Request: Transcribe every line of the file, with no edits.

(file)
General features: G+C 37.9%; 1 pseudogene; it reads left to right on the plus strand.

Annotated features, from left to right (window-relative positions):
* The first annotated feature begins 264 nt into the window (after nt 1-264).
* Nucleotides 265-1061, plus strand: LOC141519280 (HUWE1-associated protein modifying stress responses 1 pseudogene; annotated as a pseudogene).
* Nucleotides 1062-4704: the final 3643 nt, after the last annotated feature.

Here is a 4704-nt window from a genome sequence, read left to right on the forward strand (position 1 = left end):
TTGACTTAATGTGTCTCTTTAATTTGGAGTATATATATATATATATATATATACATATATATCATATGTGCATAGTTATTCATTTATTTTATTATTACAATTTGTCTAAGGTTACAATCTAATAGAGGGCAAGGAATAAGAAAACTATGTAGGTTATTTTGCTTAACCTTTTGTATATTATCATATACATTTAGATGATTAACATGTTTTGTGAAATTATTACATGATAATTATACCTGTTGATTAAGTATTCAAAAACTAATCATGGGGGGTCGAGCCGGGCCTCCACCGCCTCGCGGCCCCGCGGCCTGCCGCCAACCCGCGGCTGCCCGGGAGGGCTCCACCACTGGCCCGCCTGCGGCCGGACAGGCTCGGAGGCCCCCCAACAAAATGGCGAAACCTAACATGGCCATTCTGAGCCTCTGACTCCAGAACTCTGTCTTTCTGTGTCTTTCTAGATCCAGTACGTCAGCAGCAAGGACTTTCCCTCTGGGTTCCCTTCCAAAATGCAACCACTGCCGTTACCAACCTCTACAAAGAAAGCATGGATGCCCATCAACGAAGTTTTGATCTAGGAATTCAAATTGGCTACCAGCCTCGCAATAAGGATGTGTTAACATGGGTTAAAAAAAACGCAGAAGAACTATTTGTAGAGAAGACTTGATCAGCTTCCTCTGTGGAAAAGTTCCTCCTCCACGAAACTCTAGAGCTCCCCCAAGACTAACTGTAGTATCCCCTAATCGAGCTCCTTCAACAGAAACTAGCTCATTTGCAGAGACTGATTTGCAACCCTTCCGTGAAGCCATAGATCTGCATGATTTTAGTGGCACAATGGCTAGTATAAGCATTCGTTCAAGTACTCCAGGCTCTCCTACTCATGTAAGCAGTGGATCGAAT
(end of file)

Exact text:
General features: G+C 37.9%; 1 pseudogene; it reads left to right on the plus strand.

Annotated features, from left to right (window-relative positions):
* The first annotated feature begins 264 nt into the window (after nt 1-264).
* Nucleotides 265-1061, plus strand: LOC141519280 (HUWE1-associated protein modifying stress responses 1 pseudogene; annotated as a pseudogene).
* Nucleotides 1062-4704: the final 3643 nt, after the last annotated feature.

Here is a 4704-nt window from a genome sequence, read left to right on the forward strand (position 1 = left end):
TTGACTTAATGTGTCTCTTTAATTTGGAGTATATATATATATATATATATATACATATATATCATATGTGCATAGTTATTCATTTATTTTATTATTACAATTTGTCTAAGGTTACAATCTAATAGAGGGCAAGGAATAAGAAAACTATGTAGGTTATTTTGCTTAACCTTTTGTATATTATCATATACATTTAGATGATTAACATGTTTTGTGAAATTATTACATGATAATTATACCTGTTGATTAAGTATTCAAAAACTAATCATGGGGGGTCGAGCCGGGCCTCCACCGCCTCGCGGCCCCGCGGCCTGCCGCCAACCCGCGGCTGCCCGGGAGGGCTCCACCACTGGCCCGCCTGCGGCCGGACAGGCTCGGAGGCCCCCCAACAAAATGGCGAAACCTAACATGGCCATTCTGAGCCTCTGACTCCAGAACTCTGTCTTTCTGTGTCTTTCTAGATCCAGTACGTCAGCAGCAAGGACTTTCCCTCTGGGTTCCCTTCCAAAATGCAACCACTGCCGTTACCAACCTCTACAAAGAAAGCATGGATGCCCATCAACGAAGTTTTGATCTAGGAATTCAAATTGGCTACCAGCCTCGCAATAAGGATGTGTTAACATGGGTTAAAAAAAACGCAGAAGAACTATTTGTAGAGAAGACTTGATCAGCTTCCTCTGTGGAAAAGTTCCTCCTCCACGAAACTCTAGAGCTCCCCCAAGACTAACTGTAGTATCCCCTAATCGAGCTCCTTCAACAGAAACTAGCTCATTTGCAGAGACTGATTTGCAACCCTTCCGTGAAGCCATAGATCTGCATGATTTTAGTGGCACAATGGCTAGTATAAGCATTCGTTCAAGTACTCCAGGCTCTCCTACTCATGTAAGCAGTGGATCGAAT